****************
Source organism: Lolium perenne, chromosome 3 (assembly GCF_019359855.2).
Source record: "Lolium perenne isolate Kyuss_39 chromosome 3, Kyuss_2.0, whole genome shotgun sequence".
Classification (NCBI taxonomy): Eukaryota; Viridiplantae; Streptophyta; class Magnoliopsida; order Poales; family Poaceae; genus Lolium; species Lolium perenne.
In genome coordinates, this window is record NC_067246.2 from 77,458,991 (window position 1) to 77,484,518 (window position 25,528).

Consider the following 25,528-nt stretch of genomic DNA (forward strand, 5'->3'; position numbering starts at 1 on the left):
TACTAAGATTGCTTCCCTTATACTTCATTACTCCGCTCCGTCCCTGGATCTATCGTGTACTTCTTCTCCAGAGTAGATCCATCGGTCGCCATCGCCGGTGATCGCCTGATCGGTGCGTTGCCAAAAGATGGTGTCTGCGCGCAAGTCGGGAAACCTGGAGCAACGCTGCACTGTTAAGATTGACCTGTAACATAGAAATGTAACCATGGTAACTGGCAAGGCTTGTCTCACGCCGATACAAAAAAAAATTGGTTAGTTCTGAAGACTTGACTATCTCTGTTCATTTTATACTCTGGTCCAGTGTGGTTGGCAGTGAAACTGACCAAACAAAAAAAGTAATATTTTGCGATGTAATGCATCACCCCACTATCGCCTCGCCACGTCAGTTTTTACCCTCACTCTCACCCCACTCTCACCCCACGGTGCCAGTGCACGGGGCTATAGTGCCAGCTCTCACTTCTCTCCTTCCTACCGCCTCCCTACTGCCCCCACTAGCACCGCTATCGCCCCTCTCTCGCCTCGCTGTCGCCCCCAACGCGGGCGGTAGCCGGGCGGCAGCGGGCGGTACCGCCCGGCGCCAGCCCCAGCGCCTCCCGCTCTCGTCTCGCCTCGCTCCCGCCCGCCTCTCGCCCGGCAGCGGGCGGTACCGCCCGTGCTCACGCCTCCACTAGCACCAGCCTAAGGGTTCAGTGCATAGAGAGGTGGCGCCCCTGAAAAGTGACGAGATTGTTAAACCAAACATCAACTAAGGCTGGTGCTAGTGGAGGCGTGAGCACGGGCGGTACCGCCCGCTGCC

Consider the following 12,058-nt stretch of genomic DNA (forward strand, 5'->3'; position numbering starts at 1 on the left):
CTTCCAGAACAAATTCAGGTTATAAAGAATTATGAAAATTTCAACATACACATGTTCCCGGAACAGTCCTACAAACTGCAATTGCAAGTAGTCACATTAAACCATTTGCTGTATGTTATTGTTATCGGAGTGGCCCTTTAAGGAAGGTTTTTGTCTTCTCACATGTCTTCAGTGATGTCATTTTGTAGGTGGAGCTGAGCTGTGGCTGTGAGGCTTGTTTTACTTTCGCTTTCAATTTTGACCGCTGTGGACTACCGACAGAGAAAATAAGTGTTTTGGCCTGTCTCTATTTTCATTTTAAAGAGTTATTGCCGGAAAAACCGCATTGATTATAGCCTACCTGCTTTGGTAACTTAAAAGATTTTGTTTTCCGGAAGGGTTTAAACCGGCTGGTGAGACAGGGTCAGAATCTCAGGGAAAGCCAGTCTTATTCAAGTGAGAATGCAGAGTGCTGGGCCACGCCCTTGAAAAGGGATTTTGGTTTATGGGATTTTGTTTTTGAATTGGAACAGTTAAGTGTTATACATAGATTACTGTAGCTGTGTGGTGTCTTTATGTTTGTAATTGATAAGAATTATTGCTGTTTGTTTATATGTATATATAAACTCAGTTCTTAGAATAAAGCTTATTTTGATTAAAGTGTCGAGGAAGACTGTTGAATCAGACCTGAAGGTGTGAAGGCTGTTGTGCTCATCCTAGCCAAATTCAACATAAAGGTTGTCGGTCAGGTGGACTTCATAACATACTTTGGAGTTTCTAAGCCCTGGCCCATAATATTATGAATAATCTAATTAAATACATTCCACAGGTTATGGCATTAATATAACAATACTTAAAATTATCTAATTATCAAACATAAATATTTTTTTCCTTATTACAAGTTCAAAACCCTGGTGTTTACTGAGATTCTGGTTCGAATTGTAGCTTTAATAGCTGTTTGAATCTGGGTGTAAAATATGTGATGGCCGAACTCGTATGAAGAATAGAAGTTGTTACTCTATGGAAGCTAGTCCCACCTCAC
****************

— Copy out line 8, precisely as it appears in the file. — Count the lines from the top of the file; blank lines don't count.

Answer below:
CTTCCAGAACAAATTCAGGTTATAAAGAATTATGAAAATTTCAACATACACATGTTCCCGGAACAGTCCTACAAACTGCAATTGCAAGTAGTCACATTAAACCATTTGCTGTATGTTATTGTTATCGGAGTGGCCCTTTAAGGAAGGTTTTTGTCTTCTCACATGTCTTCAGTGATGTCATTTTGTAGGTGGAGCTGAGCTGTGGCTGTGAGGCTTGTTTTACTTTCGCTTTCAATTTTGACCGCTGTGGACTACCGACAGAGAAAATAAGTGTTTTGGCCTGTCTCTATTTTCATTTTAAAGAGTTATTGCCGGAAAAACCGCATTGATTATAGCCTACCTGCTTTGGTAACTTAAAAGATTTTGTTTTCCGGAAGGGTTTAAACCGGCTGGTGAGACAGGGTCAGAATCTCAGGGAAAGCCAGTCTTATTCAAGTGAGAATGCAGAGTGCTGGGCCACGCCCTTGAAAAGGGATTTTGGTTTATGGGATTTTGTTTTTGAATTGGAACAGTTAAGTGTTATACATAGATTACTGTAGCTGTGTGGTGTCTTTATGTTTGTAATTGATAAGAATTATTGCTGTTTGTTTATATGTATATATAAACTCAGTTCTTAGAATAAAGCTTATTTTGATTAAAGTGTCGAGGAAGACTGTTGAATCAGACCTGAAGGTGTGAAGGCTGTTGTGCTCATCCTAGCCAAATTCAACATAAAGGTTGTCGGTCAGGTGGACTTCATAACATACTTTGGAGTTTCTAAGCCCTGGCCCATAATATTATGAATAATCTAATTAAATACATTCCACAGGTTATGGCATTAATATAACAATACTTAAAATTATCTAATTATCAAACATAAATATTTTTTTCCTTATTACAAGTTCAAAACCCTGGTGTTTACTGAGATTCTGGTTCGAATTGTAGCTTTAATAGCTGTTTGAATCTGGGTGTAAAATATGTGATGGCCGAACTCGTATGAAGAATAGAAGTTGTTACTCTATGGAAGCTAGTCCCACCTCAC